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Rendering by David Abecassis

The Ner Tamid

Ner Tamid designed by Claude Riedel

Dedicated by the Greenblatt Family
in memory of Vera Greenblatt Z"L

Claude Riedel has been designing and creating stained glass windows and sculptures for the past 30 years and his works can be seen in hospitals, nursing homes, and private homes. Over the past 20 years he has gradually concentrated his efforts on creating ceremonial art for synagogues. He now specializes in making Ner Tamids. 

His designs keep the focus on “the light of God” and its refracting, shimmering, infinite layers of energy. Everything in his work is meant to celebrate and enhance the Light of the Eternal. Particular to the Arzei Darom Ner Tamid are the 12 colored circles, which represent the 12 tribes of Israel, while a small Star of David sits in the very bottom of the piece.

All the elements of Riedel’s hand-made pieces are unique. He interspersed pieces of glass or crystal in parts of the chain, which he designed himself, to "lighten" the weighty feel.  Riedel adds his own special texture to his metalwork, which is usually soldered with a copper patina to darken slowly over time.

His pieces combine ancient forms (the shape and texture of the metal work) and the soft, naturalistic, and expressive line and texture of the glass shapes. He uses multiple layers of only clear glass to capture the purity, perfection, wholeness, and infinite radiance of the eternal spirit.  The arms represent the three major functions of the synagogue as a House of Assembly, a House of Prayer, and a House of Study.  They also symbolize the three pillars that sustain the world:  Torah (Sacred Study), Avodah (Divine Service), and Gemilut Chasadim (Deeds of Loving-Kindness); or, as otherwise formulated, Emet (Truth), Din (True Judgment/Justice), and Shalom (Peace).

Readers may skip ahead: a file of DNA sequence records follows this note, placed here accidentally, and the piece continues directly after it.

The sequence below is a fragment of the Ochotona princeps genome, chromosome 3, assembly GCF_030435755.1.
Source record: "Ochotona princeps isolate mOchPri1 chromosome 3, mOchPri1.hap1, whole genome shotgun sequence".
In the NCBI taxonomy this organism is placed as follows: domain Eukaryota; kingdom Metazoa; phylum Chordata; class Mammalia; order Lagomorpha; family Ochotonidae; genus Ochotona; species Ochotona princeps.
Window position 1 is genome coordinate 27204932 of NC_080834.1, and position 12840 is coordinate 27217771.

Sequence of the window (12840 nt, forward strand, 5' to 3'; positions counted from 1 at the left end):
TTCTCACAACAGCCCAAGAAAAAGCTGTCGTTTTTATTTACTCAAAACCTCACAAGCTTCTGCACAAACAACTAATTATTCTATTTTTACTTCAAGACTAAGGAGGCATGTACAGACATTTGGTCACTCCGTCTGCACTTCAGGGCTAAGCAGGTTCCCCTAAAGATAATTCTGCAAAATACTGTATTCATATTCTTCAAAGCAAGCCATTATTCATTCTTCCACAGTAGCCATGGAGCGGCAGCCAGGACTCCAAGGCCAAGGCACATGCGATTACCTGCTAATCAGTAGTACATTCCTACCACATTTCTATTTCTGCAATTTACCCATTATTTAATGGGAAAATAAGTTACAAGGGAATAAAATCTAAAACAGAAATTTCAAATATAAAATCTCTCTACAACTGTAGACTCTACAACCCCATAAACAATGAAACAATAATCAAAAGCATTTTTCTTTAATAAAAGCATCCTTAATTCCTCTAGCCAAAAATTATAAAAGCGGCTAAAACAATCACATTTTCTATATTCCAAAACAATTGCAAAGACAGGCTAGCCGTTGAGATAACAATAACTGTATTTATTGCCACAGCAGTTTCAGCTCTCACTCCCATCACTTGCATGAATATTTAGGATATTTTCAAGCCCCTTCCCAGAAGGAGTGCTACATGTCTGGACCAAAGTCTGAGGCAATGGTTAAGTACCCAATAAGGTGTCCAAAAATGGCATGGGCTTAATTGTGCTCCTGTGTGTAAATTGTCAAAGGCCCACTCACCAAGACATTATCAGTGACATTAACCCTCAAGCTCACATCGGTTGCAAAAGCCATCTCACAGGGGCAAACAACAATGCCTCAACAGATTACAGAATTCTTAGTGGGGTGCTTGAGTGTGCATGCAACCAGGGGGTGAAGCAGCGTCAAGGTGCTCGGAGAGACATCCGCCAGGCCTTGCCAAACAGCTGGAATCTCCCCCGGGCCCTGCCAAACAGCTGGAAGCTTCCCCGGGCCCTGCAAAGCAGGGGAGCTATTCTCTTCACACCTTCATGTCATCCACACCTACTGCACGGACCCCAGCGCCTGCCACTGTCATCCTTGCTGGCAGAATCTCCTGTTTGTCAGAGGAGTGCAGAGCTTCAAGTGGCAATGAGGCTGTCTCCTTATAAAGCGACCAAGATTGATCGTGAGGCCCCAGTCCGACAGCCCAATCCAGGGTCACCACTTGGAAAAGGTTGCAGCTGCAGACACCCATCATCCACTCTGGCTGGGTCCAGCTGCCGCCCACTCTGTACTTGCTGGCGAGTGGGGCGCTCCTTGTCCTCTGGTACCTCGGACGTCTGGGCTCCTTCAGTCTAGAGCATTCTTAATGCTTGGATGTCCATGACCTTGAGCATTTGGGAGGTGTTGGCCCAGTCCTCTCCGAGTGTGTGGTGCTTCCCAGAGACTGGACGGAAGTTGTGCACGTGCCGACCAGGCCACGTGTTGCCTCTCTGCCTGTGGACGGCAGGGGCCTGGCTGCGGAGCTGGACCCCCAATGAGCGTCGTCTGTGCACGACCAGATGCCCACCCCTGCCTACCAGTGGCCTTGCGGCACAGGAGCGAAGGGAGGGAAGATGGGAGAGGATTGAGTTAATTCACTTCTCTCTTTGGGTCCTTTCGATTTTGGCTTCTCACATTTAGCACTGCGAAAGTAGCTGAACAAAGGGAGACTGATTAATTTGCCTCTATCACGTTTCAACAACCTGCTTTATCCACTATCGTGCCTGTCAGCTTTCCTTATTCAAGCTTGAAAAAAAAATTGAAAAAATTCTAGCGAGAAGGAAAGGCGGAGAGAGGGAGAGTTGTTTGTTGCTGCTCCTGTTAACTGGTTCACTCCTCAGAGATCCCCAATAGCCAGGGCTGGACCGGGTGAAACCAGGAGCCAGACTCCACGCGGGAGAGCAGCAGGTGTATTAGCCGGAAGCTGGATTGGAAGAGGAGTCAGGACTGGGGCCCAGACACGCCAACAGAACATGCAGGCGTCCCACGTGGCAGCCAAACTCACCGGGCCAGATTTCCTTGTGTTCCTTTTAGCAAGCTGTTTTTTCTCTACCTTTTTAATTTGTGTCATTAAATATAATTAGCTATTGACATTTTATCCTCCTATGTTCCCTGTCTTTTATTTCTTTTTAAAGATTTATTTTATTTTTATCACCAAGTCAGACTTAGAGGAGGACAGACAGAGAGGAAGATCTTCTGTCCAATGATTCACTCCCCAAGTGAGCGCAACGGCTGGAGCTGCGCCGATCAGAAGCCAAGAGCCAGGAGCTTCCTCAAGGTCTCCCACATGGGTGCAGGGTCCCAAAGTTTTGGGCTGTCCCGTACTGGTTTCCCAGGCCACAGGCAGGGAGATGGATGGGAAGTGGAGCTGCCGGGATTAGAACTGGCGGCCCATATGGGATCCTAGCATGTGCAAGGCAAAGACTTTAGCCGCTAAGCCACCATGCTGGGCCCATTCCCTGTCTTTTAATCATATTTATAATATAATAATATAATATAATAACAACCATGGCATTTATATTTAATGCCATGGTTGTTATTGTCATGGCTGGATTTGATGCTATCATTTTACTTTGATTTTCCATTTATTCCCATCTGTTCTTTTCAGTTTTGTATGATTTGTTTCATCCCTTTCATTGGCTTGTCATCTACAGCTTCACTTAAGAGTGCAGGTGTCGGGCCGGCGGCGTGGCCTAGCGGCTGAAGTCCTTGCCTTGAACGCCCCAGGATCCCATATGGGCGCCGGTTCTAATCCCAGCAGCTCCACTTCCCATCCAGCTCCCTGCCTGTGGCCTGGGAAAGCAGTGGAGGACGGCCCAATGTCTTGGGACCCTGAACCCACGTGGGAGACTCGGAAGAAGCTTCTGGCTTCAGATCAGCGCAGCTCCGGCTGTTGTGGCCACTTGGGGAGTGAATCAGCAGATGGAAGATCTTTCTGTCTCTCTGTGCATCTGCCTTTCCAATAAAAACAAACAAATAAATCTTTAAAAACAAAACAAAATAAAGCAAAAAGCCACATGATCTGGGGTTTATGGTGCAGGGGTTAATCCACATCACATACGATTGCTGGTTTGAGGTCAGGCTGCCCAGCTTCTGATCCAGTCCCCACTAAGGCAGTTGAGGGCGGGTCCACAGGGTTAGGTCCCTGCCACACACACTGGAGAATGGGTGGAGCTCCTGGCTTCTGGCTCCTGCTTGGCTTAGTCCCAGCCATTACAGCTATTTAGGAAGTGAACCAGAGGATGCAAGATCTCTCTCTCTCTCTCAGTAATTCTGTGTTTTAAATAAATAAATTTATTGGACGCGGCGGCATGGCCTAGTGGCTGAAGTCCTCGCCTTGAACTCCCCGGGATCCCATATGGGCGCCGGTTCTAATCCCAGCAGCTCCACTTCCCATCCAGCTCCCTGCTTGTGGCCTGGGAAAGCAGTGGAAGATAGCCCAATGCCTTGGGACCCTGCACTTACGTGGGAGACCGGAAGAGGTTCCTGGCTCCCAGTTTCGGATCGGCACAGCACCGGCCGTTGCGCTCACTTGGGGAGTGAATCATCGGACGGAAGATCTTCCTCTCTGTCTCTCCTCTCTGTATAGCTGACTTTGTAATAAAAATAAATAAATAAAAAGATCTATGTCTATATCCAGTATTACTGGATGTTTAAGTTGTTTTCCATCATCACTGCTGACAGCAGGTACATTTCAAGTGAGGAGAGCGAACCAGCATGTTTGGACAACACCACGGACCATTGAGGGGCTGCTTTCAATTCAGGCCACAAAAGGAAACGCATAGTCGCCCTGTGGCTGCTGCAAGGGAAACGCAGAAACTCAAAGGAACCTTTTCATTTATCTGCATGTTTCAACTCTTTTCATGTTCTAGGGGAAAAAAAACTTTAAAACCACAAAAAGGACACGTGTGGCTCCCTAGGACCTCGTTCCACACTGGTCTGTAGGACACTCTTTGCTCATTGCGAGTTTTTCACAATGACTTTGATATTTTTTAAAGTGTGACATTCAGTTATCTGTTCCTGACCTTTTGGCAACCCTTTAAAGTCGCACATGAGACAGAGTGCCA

Riedel is inspired by the Kabbalistic description of the source of light (G-d) as radiating from a “primary mystic center” in ever-expanding layers of radiant translucence.  The permanence of the “source” and inspiration of the ever-expanding facets of that light as it shines on and fills us all provides comfort for Riedel.  According to the 16th-century Kabbalist Isaac Luria, God created the world “by forming vessels of light to hold the Divine Light.  But as God poured the Light into the vessels, they catastrophically shattered, tumbling down toward the realm of matter.  Thus, our world consists of countless shards of the original vessels entrapping sparks of the Divine Light.”

Riedel’s history is replete with these images as his grandfather was taken away to Buchenwald on Kristalnacht, the Night of Broken Glass. His work is an effort to take some of those shards and turn them into something whole and holy.

A message from Claude Riedel: In your prayers and meditation let the comfort of the eternal light remind and inspire you to light and tend to the Ner Tamid in your own heart – bringing light to darkness; generation to generation; to openness instead of concealment; to study rather than blind faith; to clarity versus mystery.  May each of us be in touch with our own internal Divine Light and share it with the world in peace.

Wed, July 17 2024 11 Tammuz 5784